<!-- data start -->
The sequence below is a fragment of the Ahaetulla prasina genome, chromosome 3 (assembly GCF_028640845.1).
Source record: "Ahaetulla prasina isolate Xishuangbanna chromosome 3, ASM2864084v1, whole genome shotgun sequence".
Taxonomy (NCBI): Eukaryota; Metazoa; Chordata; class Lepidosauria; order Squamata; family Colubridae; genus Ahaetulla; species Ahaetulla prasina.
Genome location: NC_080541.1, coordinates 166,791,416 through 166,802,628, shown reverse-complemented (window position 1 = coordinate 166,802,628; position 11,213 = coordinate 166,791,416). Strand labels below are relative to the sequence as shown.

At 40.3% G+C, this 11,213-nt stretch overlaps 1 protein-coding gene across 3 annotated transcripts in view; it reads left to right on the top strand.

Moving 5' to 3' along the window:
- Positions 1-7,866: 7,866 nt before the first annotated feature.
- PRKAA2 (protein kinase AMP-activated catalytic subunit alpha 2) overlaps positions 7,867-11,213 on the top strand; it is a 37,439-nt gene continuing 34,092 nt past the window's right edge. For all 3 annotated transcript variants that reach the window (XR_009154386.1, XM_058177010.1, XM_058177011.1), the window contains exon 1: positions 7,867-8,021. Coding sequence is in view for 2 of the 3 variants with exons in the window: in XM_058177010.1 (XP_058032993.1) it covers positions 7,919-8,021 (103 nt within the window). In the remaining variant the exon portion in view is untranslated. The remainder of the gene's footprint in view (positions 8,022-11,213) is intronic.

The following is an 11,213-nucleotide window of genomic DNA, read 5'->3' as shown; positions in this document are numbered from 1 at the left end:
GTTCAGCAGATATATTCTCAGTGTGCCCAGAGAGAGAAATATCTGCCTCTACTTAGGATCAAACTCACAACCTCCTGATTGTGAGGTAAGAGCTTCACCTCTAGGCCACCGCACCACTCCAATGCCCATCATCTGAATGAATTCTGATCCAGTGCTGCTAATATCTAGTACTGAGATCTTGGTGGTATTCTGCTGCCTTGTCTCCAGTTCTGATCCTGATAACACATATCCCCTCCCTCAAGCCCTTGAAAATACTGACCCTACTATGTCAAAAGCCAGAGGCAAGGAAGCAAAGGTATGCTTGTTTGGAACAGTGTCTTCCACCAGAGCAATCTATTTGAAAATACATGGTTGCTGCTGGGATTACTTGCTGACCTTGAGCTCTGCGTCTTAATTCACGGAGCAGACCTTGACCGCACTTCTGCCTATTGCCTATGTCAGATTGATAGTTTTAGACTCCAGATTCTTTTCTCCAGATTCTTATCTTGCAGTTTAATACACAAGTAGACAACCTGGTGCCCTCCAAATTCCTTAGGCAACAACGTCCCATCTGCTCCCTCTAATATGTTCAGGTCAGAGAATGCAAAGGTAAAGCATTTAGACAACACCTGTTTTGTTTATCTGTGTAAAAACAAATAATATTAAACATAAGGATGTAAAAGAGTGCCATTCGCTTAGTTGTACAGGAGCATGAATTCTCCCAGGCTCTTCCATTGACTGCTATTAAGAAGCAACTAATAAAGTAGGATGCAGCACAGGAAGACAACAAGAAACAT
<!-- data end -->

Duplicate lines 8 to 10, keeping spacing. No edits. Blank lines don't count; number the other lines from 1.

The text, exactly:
- PRKAA2 (protein kinase AMP-activated catalytic subunit alpha 2) overlaps positions 7,867-11,213 on the top strand; it is a 37,439-nt gene continuing 34,092 nt past the window's right edge. For all 3 annotated transcript variants that reach the window (XR_009154386.1, XM_058177010.1, XM_058177011.1), the window contains exon 1: positions 7,867-8,021. Coding sequence is in view for 2 of the 3 variants with exons in the window: in XM_058177010.1 (XP_058032993.1) it covers positions 7,919-8,021 (103 nt within the window). In the remaining variant the exon portion in view is untranslated. The remainder of the gene's footprint in view (positions 8,022-11,213) is intronic.

The following is an 11,213-nucleotide window of genomic DNA, read 5'->3' as shown; positions in this document are numbered from 1 at the left end:
GTTCAGCAGATATATTCTCAGTGTGCCCAGAGAGAGAAATATCTGCCTCTACTTAGGATCAAACTCACAACCTCCTGATTGTGAGGTAAGAGCTTCACCTCTAGGCCACCGCACCACTCCAATGCCCATCATCTGAATGAATTCTGATCCAGTGCTGCTAATATCTAGTACTGAGATCTTGGTGGTATTCTGCTGCCTTGTCTCCAGTTCTGATCCTGATAACACATATCCCCTCCCTCAAGCCCTTGAAAATACTGACCCTACTATGTCAAAAGCCAGAGGCAAGGAAGCAAAGGTATGCTTGTTTGGAACAGTGTCTTCCACCAGAGCAATCTATTTGAAAATACATGGTTGCTGCTGGGATTACTTGCTGACCTTGAGCTCTGCGTCTTAATTCACGGAGCAGACCTTGACCGCACTTCTGCCTATTGCCTATGTCAGATTGATAGTTTTAGACTCCAGATTCTTTTCTCCAGATTCTTATCTTGCAGTTTAATACACAAGTAGACAACCTGGTGCCCTCCAAATTCCTTAGGCAACAACGTCCCATCTGCTCCCTCTAATATGTTCAGGTCAGAGAATGCAAAGGTAAAGCATTTAGACAACACCTGTTTTGTTTATCTGTGTAAAAACAAATAATATTAAACATAAGGATGTAAAAGAGTGCCATTCGCTTAGTTGTACAGGAGCATGAATTCTCCCAGGCTCTTCCATTGACTGCTATTAAGAAGCAACTAATAAAGTAGGATGCAGCACAGGAAGACAACAAGAAACAT